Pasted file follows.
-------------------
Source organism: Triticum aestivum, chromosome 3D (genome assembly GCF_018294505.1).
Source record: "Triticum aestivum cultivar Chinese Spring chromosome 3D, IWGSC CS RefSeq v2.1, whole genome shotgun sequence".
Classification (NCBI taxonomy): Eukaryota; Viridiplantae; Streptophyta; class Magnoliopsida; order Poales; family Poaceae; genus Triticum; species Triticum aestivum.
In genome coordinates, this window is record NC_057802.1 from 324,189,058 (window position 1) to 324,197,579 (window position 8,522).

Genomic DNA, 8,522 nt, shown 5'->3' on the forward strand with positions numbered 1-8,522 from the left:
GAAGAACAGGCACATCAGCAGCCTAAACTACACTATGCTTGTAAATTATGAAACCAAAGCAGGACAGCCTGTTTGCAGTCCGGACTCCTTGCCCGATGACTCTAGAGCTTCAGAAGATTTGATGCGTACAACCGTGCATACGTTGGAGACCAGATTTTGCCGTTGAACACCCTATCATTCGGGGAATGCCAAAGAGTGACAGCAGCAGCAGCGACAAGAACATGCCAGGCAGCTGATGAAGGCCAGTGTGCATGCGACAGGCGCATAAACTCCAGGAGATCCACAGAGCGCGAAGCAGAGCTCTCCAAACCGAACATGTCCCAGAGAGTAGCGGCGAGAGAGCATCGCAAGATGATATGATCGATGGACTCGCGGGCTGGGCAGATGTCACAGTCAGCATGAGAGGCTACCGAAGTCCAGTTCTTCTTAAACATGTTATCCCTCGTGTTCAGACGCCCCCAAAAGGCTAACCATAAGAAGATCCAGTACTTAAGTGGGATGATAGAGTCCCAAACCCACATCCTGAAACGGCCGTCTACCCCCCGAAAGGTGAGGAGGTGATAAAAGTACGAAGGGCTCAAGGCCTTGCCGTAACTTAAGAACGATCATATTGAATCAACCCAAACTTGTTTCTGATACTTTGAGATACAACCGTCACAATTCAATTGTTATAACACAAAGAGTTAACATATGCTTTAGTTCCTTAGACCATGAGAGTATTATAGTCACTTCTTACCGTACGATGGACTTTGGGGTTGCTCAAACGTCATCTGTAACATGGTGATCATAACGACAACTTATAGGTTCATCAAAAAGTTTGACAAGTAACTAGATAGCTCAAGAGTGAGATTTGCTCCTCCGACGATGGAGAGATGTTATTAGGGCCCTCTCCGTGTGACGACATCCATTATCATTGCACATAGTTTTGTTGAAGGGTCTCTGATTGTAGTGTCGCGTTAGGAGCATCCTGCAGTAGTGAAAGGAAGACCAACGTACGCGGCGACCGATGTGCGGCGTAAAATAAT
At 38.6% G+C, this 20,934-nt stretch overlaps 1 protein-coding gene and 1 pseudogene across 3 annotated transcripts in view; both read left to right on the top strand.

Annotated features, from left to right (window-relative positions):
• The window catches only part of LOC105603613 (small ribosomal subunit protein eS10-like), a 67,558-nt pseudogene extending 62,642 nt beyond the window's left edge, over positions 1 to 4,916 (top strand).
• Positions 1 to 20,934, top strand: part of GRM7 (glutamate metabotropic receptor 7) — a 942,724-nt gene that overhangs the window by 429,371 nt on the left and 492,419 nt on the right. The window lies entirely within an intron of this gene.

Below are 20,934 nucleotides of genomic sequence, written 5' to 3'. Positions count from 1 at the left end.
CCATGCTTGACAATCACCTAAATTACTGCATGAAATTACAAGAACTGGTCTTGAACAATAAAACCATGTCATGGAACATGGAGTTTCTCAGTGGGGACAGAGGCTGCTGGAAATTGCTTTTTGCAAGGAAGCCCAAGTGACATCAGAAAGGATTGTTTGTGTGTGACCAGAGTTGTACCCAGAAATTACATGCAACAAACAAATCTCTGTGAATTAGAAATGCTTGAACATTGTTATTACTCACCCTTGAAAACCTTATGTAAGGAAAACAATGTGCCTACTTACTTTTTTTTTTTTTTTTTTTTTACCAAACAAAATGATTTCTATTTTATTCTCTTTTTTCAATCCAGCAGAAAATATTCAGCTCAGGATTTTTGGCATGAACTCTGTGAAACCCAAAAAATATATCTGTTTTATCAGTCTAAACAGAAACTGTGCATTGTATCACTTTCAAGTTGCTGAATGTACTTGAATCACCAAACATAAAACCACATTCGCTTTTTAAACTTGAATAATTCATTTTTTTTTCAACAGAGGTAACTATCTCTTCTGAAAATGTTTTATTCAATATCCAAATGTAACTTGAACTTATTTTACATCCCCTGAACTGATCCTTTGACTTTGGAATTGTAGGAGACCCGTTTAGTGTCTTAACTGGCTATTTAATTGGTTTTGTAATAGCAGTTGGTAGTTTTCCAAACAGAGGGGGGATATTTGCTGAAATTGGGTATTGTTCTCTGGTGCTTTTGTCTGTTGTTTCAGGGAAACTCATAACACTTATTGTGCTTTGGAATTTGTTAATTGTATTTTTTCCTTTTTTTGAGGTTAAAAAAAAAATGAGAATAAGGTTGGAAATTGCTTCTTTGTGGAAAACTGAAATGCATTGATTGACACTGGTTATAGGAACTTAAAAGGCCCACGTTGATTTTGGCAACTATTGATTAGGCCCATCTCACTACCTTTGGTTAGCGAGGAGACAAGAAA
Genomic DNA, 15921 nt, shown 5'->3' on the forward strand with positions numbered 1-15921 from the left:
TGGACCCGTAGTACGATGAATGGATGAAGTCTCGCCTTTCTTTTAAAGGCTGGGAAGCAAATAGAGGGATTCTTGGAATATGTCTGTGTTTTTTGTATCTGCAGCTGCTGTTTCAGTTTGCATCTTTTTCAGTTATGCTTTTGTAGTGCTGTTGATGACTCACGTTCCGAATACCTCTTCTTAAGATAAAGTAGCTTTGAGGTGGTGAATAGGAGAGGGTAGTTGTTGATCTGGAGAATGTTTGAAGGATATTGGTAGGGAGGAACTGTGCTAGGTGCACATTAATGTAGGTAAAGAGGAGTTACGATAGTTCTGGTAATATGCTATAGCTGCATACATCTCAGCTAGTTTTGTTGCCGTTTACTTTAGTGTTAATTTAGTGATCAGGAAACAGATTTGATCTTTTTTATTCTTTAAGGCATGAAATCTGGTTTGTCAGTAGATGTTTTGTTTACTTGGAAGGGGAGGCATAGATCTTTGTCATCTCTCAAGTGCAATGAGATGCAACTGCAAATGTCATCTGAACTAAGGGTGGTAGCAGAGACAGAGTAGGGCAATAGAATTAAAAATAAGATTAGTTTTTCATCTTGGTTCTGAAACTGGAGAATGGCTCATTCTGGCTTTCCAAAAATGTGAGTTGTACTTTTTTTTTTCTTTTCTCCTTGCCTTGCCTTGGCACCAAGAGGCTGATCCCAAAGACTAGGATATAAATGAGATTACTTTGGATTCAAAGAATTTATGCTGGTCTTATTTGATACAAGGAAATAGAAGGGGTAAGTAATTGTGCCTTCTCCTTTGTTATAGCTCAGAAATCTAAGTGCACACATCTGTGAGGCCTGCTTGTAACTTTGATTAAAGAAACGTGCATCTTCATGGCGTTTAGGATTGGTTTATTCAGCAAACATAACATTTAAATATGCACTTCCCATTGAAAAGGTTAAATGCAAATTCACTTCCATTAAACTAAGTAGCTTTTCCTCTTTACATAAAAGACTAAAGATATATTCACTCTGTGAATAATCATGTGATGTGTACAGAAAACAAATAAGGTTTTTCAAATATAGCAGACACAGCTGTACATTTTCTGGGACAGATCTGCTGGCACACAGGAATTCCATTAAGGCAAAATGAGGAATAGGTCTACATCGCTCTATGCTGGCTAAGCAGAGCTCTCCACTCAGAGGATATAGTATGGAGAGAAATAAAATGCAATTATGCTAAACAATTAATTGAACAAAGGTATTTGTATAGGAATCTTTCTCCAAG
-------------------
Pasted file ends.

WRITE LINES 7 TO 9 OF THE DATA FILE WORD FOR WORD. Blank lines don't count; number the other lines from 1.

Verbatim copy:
At 38.6% G+C, this 20,934-nt stretch overlaps 1 protein-coding gene and 1 pseudogene across 3 annotated transcripts in view; both read left to right on the top strand.

Annotated features, from left to right (window-relative positions):
• The window catches only part of LOC105603613 (small ribosomal subunit protein eS10-like), a 67,558-nt pseudogene extending 62,642 nt beyond the window's left edge, over positions 1 to 4,916 (top strand).